This apparently happend at canberra hospital this week and the nurse escort took the liberty of taking a photo of the DNR while the nurse wasent looking. We have been today discussing this very issue and the posistion ACT health is putting us in as our jobs are to regional facilities that are 2-5 hours away. Our optiins are to refuse transpot till we are furnished with documentation or proceed with resusitation as we have no actual DNR.
Michael, I’ve got a question about this issue based on information provided during a first aid training session with one of the larger first aid training organisations.
Basically, we were advised that if a patient is conscious and refuses assistance, we were required to accept their wishes, but once they became unconscious, we could commence first aid / CPR as required in order to preserve life.
In your opinion, would commencing first aid / CPR on an unconscious patient despite their previous verbal rejection of assistance be battery?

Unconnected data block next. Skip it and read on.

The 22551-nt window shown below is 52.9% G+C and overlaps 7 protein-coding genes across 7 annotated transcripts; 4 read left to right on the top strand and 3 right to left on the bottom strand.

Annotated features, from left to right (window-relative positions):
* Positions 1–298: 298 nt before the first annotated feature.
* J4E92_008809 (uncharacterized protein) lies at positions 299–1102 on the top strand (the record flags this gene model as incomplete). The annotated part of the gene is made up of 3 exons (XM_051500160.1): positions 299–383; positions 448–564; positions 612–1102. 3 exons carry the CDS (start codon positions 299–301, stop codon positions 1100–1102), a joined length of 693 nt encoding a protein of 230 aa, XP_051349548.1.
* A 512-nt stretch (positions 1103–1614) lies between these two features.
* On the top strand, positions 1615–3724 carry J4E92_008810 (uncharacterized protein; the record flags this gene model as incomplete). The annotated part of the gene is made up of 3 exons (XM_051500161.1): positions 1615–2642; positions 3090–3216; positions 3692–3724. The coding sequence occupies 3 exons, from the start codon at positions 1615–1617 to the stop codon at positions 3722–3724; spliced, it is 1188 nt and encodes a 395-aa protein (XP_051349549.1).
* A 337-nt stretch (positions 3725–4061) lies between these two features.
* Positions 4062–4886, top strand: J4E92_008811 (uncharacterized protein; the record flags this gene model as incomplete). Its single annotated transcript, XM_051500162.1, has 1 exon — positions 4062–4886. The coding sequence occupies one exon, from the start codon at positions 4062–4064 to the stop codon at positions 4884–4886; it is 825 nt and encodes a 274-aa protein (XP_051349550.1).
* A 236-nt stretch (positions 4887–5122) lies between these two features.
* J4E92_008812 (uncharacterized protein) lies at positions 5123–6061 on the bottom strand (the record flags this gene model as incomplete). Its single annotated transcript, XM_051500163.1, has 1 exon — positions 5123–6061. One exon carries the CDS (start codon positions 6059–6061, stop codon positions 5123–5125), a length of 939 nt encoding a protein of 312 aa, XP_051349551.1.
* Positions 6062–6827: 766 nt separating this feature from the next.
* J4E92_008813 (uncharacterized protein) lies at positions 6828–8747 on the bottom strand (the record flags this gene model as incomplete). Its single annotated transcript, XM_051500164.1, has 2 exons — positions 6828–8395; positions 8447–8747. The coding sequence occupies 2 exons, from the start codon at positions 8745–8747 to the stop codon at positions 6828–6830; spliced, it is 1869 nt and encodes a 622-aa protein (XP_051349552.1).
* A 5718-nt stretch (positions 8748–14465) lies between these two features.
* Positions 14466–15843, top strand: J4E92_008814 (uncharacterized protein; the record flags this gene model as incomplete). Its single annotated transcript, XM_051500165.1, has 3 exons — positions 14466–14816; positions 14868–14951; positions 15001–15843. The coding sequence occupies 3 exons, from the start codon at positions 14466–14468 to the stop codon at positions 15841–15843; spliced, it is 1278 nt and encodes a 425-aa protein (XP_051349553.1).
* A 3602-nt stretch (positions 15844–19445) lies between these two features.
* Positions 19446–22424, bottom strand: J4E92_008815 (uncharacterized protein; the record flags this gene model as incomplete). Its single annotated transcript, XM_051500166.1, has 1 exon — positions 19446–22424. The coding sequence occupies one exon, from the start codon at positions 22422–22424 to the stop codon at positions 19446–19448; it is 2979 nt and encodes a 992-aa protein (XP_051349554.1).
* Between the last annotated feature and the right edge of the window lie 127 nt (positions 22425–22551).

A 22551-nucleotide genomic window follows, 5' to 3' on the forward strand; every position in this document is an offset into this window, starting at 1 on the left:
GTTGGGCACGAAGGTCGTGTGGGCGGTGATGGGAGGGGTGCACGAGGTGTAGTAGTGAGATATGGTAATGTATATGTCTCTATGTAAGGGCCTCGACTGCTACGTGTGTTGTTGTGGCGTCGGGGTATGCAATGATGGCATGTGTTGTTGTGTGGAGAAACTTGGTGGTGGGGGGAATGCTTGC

That advice is usually phrased on the basis that there is some how implied consent. That’s wrong. The doctrine is necessity (see https://emergencylaw.wordpress.com/2017/01/31/4203/). The issue is are they really refusing consent to CPR? Did they understand the situation? For example you ask a person ‘are you ok?’ and they say, ‘yes, it’s nothing, I’ll be right, I’ll go see my doctor’ – they are not accepting your assistance. They then collapse in cardiac arrest. In those circumstances they probably did not know how sick they were and if asked would you prefer treatment or to die they may well say (if they could) ‘now I want your help’ – so go for it.